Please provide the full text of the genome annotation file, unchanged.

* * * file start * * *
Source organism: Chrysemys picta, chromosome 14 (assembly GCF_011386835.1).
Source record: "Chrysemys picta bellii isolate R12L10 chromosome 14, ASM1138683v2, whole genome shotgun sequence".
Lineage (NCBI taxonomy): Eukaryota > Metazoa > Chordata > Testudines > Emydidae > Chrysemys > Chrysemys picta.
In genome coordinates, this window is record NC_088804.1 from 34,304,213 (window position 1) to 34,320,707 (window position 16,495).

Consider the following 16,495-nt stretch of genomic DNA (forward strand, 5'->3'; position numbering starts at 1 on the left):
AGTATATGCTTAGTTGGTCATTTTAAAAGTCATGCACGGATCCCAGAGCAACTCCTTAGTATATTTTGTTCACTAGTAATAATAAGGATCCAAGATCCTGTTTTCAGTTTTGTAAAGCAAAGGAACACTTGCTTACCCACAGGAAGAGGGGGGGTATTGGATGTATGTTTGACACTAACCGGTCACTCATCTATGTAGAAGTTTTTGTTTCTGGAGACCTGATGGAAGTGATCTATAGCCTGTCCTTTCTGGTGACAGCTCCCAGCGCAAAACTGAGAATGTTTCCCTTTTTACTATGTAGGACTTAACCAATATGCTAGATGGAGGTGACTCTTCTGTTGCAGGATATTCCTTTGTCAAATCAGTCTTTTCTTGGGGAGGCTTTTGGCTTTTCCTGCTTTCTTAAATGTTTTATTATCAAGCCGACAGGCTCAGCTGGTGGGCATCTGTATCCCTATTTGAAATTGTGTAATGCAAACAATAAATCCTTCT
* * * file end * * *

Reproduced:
Source organism: Chrysemys picta, chromosome 14 (assembly GCF_011386835.1).
Source record: "Chrysemys picta bellii isolate R12L10 chromosome 14, ASM1138683v2, whole genome shotgun sequence".
Lineage (NCBI taxonomy): Eukaryota > Metazoa > Chordata > Testudines > Emydidae > Chrysemys > Chrysemys picta.
In genome coordinates, this window is record NC_088804.1 from 34,304,213 (window position 1) to 34,320,707 (window position 16,495).

Consider the following 16,495-nt stretch of genomic DNA (forward strand, 5'->3'; position numbering starts at 1 on the left):
AGTATATGCTTAGTTGGTCATTTTAAAAGTCATGCACGGATCCCAGAGCAACTCCTTAGTATATTTTGTTCACTAGTAATAATAAGGATCCAAGATCCTGTTTTCAGTTTTGTAAAGCAAAGGAACACTTGCTTACCCACAGGAAGAGGGGGGGTATTGGATGTATGTTTGACACTAACCGGTCACTCATCTATGTAGAAGTTTTTGTTTCTGGAGACCTGATGGAAGTGATCTATAGCCTGTCCTTTCTGGTGACAGCTCCCAGCGCAAAACTGAGAATGTTTCCCTTTTTACTATGTAGGACTTAACCAATATGCTAGATGGAGGTGACTCTTCTGTTGCAGGATATTCCTTTGTCAAATCAGTCTTTTCTTGGGGAGGCTTTTGGCTTTTCCTGCTTTCTTAAATGTTTTATTATCAAGCCGACAGGCTCAGCTGGTGGGCATCTGTATCCCTATTTGAAATTGTGTAATGCAAACAATAAATCCTTCT